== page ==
News: Aer Lingus and Ryanair may face multi-million tax bill in Ireland

Ireland: Monday 2 Feb 2015 – Source: The Irish Examiner
Aer Lingus
and Ryanair will find out this week if they face a multimillion-euro tax bill
over the air travel tax which was scrapped by the Government in 2013.
The European Court of
Justice will issue its ruling on Thursday on separate but similar cases brought
by the airlines against the European Commission over its finding in 2012 that a
lower tax rate for short-haul flights was unfair.
If the rival carriers
are unsuccessful, they will face a large tax demand from the State, which they
are unlikely to be able to recoup from their passengers.
Finance Minister Michael
Noonan confirmed last year the State had already initiated High Court proceedings to seek repayment of the
beneficial aid plus interest.
The tax was introduced
in March 2009 as a budgetary measure to raise revenue for the exchequer,
despite opposition from the airlines and the tourism industry.
Airlines were required
to pay the tax for every passenger departing from an airport in the Republic,
although transfer and transit passengers were exempt from the tax.
The cost of the air
travel tax was passed on by all airlines to their customers — €2 for short-haul
flights under 300km and €10 for all other flights.
The Government abandoned
the two-rate system in March 2011 and introduced a flat tax of €3 on all flights,
regardless of distance, after the European Commission opened infringement
Nevertheless, the
European Commission decided to press ahead with a formal investigation.
Aer Lingus and Ryanair
took the European Court of Justice case to challenge the commission’s decision
to order Ireland to recover the difference between the two taxes — €8 per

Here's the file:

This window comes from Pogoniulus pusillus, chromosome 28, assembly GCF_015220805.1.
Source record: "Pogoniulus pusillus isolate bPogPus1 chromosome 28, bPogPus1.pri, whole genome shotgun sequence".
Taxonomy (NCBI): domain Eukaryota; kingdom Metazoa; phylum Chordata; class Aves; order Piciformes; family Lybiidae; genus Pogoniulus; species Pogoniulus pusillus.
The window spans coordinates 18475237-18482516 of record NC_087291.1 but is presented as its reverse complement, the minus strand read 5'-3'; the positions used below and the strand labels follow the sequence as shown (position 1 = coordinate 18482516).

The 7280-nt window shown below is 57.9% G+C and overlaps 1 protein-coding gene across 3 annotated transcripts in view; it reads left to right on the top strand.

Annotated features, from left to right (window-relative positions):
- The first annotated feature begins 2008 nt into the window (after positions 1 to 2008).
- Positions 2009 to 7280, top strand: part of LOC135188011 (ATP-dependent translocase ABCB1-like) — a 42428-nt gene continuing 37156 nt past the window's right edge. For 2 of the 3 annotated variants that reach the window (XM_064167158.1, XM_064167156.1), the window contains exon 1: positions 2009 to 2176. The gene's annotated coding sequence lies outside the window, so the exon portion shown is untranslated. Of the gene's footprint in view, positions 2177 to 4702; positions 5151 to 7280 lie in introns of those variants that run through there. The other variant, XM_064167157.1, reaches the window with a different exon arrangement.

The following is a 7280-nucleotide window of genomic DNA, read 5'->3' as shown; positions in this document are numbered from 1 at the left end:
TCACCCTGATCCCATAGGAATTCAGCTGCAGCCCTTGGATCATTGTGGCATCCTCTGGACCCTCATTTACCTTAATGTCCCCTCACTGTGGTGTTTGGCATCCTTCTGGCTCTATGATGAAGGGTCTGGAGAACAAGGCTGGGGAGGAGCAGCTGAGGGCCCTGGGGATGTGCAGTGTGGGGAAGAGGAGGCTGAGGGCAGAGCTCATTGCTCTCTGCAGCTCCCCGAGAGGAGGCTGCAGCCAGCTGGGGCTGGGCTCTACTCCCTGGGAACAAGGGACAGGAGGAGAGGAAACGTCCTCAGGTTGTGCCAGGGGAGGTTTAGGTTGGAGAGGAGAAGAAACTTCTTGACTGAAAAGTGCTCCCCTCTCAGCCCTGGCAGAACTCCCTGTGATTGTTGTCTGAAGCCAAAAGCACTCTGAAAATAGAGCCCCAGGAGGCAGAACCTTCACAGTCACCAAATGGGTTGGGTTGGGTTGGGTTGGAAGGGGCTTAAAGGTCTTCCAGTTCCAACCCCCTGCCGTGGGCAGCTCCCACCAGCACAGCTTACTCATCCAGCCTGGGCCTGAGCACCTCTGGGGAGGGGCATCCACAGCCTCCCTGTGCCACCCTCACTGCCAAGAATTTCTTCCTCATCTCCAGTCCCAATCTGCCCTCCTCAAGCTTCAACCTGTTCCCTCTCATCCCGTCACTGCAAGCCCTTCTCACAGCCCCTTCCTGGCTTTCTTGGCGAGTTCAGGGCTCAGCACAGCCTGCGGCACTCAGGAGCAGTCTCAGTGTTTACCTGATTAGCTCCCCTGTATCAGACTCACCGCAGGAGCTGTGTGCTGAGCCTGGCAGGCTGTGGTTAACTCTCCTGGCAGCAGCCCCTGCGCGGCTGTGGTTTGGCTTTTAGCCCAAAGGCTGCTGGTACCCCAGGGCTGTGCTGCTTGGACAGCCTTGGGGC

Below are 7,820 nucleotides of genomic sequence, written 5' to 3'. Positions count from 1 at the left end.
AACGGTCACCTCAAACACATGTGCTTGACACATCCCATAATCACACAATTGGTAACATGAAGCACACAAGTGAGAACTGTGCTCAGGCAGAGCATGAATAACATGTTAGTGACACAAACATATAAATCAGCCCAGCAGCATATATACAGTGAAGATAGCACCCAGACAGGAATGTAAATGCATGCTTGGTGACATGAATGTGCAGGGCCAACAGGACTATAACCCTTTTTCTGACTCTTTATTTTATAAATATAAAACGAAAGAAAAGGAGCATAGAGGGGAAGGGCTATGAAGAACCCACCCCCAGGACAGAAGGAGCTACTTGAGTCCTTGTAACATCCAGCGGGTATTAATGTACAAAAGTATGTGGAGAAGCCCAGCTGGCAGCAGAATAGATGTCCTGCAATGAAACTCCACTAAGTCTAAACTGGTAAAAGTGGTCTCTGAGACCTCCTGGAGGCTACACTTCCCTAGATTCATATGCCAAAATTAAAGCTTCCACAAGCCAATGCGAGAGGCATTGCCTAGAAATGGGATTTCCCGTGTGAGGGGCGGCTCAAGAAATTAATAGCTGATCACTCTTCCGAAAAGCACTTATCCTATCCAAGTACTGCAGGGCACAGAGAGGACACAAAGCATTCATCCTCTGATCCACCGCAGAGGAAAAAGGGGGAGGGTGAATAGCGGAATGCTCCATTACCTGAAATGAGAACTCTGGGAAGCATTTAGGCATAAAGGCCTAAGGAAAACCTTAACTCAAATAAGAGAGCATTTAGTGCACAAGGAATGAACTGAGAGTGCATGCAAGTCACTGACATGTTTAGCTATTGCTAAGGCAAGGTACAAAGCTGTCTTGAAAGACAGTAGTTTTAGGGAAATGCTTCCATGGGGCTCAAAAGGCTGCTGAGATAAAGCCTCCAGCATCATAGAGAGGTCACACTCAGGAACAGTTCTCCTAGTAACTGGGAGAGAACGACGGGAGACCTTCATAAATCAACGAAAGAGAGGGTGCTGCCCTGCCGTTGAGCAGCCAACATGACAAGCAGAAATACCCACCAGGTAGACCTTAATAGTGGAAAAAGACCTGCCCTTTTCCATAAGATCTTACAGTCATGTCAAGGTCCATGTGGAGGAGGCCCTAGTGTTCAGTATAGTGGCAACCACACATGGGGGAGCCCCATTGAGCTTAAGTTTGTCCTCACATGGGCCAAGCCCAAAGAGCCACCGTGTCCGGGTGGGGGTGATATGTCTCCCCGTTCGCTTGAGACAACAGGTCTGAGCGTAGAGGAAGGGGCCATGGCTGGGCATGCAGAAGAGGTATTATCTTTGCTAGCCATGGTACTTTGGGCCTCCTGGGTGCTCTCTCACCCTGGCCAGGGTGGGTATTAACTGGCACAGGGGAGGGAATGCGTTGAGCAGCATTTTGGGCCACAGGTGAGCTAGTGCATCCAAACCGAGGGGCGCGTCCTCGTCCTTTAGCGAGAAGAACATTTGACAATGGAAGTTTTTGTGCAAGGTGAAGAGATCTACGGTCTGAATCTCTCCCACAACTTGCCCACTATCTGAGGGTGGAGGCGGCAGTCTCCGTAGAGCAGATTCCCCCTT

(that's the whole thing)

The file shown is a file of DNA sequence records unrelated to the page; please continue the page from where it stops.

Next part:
passenger — from the airlines after it determined in July 2012 that the
two-tier tax did amount to illegal state aid.
In its action before the
Luxembourg-based court, Aer Lingus contested the determination by Brussels,
including the commission’s finding that the €10 rate was the “normal” rate.
The airline, the subject
of a takeover bid by British Airways owner IAG, argued at an earlier European
Court of Justice hearing that its passengers had benefited from the lower rate.
Aer Lingus lawyers said
the attempts to reclaim the money now would act like an
additional tax on the airline which could not be passed on to its customers.
In its case, Ryanair
claimed the flat rate of €3 must be considered the “normal” rate and not the
€10 rate, which was also unlawful under EU law.
Ryanair also complained
to the commission that the tax constituted illegal state aid because it was
benefitting its rivals, Aer Lingus and Aer Arann, as those airlines had a
higher proportion of transfer and transit passengers. Ryanair also argued that
the tax represented a higher proportion of the ticket price for its short-haul
The European Court of
Justice ruled last November that the commission should have opened a formal
examination procedure to examine this exemption.